A staple in the civil rights movement, the Brown Chapel AME church is now listed as one of the nation’s “most endangered places.”

The historic edifice served as a safe place for civil rights activists during the 1960s and was where leaders and organizers met before Alabama state troopers attacked a group of demonstrators. It became a staple in the history of the nation during Bloody Sunday in 1965 at the Edmund Pettus Bridge.

Like most Black churches during the time, Brown Chapel AME Church locked its doors and shut down at the peak of the COVID-19 pandemic after it became unsafe to gather for worship.

When members returned to the very place that launched the voting rights movement in Selma, Alabama, they were met with a building that could no longer be occupied. From termites eating wood structures to water leaks and damaged walls, one member notes how the place filled with so much rich history was no longer stable.

“It’s in horrible shape,” said member Juanda Maxwell. “It’s a tough time. Because we were closed for a year it exacerbated the problem with water coming in.”

Not only is the structure of the building no longer stable, but the water leaks damaged the walls causing mold to grow in various parts of the building.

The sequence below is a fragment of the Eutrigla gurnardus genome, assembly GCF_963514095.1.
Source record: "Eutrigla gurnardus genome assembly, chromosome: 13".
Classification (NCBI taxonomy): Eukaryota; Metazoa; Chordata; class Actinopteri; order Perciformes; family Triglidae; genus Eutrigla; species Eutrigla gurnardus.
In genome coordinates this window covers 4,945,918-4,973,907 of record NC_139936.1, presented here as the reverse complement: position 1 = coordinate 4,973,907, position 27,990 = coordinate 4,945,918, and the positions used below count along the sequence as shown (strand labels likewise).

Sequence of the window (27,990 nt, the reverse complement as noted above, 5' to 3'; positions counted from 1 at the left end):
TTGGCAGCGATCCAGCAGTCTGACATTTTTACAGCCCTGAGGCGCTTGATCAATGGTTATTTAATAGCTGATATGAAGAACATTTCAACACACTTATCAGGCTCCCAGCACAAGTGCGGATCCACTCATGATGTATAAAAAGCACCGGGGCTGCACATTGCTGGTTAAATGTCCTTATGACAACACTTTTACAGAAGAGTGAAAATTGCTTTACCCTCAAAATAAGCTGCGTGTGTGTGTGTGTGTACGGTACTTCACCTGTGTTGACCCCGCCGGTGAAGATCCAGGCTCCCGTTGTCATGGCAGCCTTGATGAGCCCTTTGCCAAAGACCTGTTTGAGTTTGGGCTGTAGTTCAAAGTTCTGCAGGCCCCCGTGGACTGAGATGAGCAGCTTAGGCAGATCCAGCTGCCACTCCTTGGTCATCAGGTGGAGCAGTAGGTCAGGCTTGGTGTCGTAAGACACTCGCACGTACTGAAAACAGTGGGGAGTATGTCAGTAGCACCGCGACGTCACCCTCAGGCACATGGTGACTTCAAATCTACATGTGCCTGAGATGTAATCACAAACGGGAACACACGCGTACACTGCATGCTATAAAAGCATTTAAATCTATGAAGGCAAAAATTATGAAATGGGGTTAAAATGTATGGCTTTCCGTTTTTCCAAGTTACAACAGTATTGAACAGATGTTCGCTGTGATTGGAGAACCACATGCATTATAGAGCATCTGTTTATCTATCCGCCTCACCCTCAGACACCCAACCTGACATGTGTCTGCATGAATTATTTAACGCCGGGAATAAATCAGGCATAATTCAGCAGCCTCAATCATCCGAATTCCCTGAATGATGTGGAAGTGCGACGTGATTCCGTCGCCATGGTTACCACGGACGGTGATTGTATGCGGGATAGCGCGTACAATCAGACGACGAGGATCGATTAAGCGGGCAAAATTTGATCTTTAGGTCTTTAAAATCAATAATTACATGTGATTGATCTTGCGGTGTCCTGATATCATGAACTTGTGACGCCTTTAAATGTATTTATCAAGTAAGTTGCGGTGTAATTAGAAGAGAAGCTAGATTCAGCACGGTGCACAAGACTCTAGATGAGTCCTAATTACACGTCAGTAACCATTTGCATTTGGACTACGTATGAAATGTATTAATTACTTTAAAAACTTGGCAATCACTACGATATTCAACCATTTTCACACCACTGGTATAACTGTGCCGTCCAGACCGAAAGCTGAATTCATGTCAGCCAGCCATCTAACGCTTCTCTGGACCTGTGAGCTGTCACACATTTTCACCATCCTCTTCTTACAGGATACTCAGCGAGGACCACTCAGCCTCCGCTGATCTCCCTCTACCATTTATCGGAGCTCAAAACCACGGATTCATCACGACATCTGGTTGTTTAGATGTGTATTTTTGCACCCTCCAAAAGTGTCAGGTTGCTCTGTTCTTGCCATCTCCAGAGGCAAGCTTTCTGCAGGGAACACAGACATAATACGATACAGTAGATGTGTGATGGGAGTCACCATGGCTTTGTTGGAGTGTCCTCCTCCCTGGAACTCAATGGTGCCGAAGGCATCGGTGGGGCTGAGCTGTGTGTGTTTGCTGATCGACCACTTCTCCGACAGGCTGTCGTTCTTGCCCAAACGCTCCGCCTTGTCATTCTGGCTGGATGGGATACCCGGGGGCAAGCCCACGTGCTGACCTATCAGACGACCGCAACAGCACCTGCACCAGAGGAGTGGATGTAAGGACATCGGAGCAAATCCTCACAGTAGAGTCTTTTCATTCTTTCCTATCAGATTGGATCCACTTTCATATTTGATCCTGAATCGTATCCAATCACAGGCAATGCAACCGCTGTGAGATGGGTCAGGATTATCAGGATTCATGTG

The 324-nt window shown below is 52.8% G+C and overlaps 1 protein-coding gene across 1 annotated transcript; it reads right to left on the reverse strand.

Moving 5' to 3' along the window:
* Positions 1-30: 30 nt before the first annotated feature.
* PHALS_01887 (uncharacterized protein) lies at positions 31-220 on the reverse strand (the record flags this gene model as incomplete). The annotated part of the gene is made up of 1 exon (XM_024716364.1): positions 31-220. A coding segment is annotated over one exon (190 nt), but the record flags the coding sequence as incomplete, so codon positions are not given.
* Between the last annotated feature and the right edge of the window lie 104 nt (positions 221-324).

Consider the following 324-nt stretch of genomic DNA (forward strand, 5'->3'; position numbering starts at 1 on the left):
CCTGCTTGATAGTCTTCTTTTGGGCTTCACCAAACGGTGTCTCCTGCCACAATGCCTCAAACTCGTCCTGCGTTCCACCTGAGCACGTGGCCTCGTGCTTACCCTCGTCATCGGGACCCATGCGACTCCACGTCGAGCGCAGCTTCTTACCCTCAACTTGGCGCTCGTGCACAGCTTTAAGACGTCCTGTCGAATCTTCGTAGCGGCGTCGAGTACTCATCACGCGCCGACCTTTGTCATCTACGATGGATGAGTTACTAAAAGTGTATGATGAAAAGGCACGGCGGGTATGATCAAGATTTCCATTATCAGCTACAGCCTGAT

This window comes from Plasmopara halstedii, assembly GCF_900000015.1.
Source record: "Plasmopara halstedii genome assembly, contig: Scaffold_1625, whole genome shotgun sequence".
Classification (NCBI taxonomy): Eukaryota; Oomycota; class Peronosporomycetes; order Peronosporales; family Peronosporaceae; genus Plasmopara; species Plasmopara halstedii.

Now, according to the National Trust for Historic Preservation – a nonprofit based in the nation’s capital – the building tops the list of this year’s most endangered historic places. Maxwell, who belongs to a group of Brown Chapel members working to raise money for repairs, said that the cost sits at an estimated $4 million.

“Our goal is to try to receive over $3 million in grants to do the foundational work. After that we hope to get in more private donations,” Maxwell said.

While they can no longer gather in person, members are currently still holding church meetings online.